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I have a class

class A {
    propA { get; set; }
    propB { get; set; }
    propC { get; set; }
    target { get; set; }
}

I work out the target of class A and populate the class with user input. Each different target will mean different properties of the class are required(not empty/null).

So if my target is banana, then propA and propB must not be empty. If apple, then propB and propC must not be empty. I need to do this at the start of the application as to not keep doing checks in a later stage, as some methods and DB calls will require data etc.

What's the best way to code this? or even design-wise. Is it good practice to store what properties are required for each target in an enum? And then use what lazyberezovsky provided below to go through and check??

The above example only has 3 properties, but what I'm actually required to do has heaps more.

I only just started looking at ways to validate my code.

In summary, there are two parts to this question. - How to check whether a property of a class is empty - Storing a lists of different combined required properties somewhere to use against how to check

EDIT: sorry! I've edited to hopefully make more sense out of this.

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10  
The properties always exist, since they are part of the class definition. So what is it that you actually want to do? –  Jon Mar 22 '12 at 7:51
1  
You say your class is generic, on the other hand, the class is not a generic one itself. –  daryal Mar 22 '12 at 7:53
3  
What do you mean by "if a property exist"? Do you mean that you want to check an instance of a specific class and validate that the specified properties have a non-empty value set or do you mean that you want to check a type and see if it actually defines a specific set of properties? –  PHeiberg Mar 22 '12 at 7:53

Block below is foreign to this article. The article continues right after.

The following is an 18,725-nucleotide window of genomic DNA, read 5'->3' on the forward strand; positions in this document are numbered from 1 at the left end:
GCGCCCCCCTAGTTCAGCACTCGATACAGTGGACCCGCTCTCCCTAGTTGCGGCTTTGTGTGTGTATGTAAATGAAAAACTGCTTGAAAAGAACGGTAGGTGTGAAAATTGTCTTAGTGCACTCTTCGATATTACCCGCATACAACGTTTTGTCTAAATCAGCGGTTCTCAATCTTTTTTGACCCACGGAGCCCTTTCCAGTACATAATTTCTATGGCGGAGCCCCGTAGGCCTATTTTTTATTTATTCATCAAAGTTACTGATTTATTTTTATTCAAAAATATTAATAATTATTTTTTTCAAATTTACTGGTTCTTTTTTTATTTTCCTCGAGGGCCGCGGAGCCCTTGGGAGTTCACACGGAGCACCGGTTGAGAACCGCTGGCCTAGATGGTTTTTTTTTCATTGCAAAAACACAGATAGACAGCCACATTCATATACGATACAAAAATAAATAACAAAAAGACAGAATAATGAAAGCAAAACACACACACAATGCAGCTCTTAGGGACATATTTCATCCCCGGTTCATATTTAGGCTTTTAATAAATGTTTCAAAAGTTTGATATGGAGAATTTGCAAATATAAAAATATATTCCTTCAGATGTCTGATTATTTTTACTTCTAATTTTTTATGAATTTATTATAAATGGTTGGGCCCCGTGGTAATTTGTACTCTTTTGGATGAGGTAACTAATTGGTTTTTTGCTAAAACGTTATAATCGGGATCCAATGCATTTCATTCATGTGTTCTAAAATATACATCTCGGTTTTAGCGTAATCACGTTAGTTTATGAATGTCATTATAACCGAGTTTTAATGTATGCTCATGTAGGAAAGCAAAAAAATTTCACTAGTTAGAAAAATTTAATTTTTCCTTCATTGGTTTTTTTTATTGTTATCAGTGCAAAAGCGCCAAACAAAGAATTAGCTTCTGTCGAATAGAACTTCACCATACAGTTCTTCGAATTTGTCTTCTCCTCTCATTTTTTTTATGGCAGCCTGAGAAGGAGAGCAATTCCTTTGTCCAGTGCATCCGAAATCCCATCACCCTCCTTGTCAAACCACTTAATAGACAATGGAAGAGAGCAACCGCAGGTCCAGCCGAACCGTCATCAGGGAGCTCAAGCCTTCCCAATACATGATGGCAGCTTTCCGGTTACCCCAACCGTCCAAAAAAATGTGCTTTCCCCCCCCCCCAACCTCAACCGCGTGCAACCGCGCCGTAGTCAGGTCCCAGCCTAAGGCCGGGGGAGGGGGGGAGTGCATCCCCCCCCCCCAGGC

3  
you need to explain this a lot more... maybe an example of usage when such a property does/doesn't exist –  Marc Gravell Mar 22 '12 at 7:55
    
My bad, have updated question. I meant if the property is populated and not empty or null. –  muddy Mar 22 '12 at 22:13

3 Answers 3

Let me try to guess what question was about :)

Here is type validator, which can check existence of parameter's public properties:

public class TypeValidator<T>
{
    public bool IsPropertyExists(string propertyName)
    {
        Type type = typeof(T);
        BindingFlags flags = BindingFlags.Instance | BindingFlags.Public;
        foreach (PropertyInfo property in type.GetProperties(flags))
            if (property.Name == propertyName)
                return true;

        return false;
    }
}

Usage with your class:

TypeValidator<a> validator = new TypeValidator<a>();
validator.IsPropertyExists("PropB")

Or you can use it as extension method public static bool IsPropertyExists<T>(this T t, string propertyName) with any object or generic parameter. But for me reflection is evil :) Try to resolve this issue by design.

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I guess you mean validation when you say a property exists.

You haven't specified if its an Web or Win Form/Wpf application (or whatelse).

You could implement IDataErrorInfo on you Classes and validate if properties have been filled right.

There are tons of examples to find when Googling on IDataErrorInfo + Validate but here are some which helped me in the past:

http://www.arrangeactassert.com/using-idataerrorinfo-for-validation-in-mvvm-with-silverlight-and-wpf/

How to validate child objects by implementing IDataErrorInfo on parent class

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I think what you are after is model validation. If so, perhaps a good place to put your validation logic is in a method of Class A, like this:

Class A
{
   Nullable<int> propA { get; set; }
   int? propB { get; set; }
   int? propC { get; set; }
   string target { 
      get { return _target; } 
      set { 
         var oldtarget = _target;
         _target = value; 
         if !IsValid() 
         {
             _target = oldtarget;
             throw new Exception("Setting target to " 
                        + value 
                        + " is not possible, ....");
         }
      } 
   }

   public bool IsValid()
   {
       switch (_target)
       {
           case "banana":
              return propA.HasValue() && propB.HasValue();

           case "apple":
              return propB.HasValue() && propC.HasValue();
       }

       return true;
   }
}

How to check is propA is empty? Depends on what propA is... is it an int? a bool? a string? etc... assuming it's a int than you can use the method above...

Can't think of a more "generic" validation than IsValid(), that is, I can't think of a more generic way to validate without knowing more...

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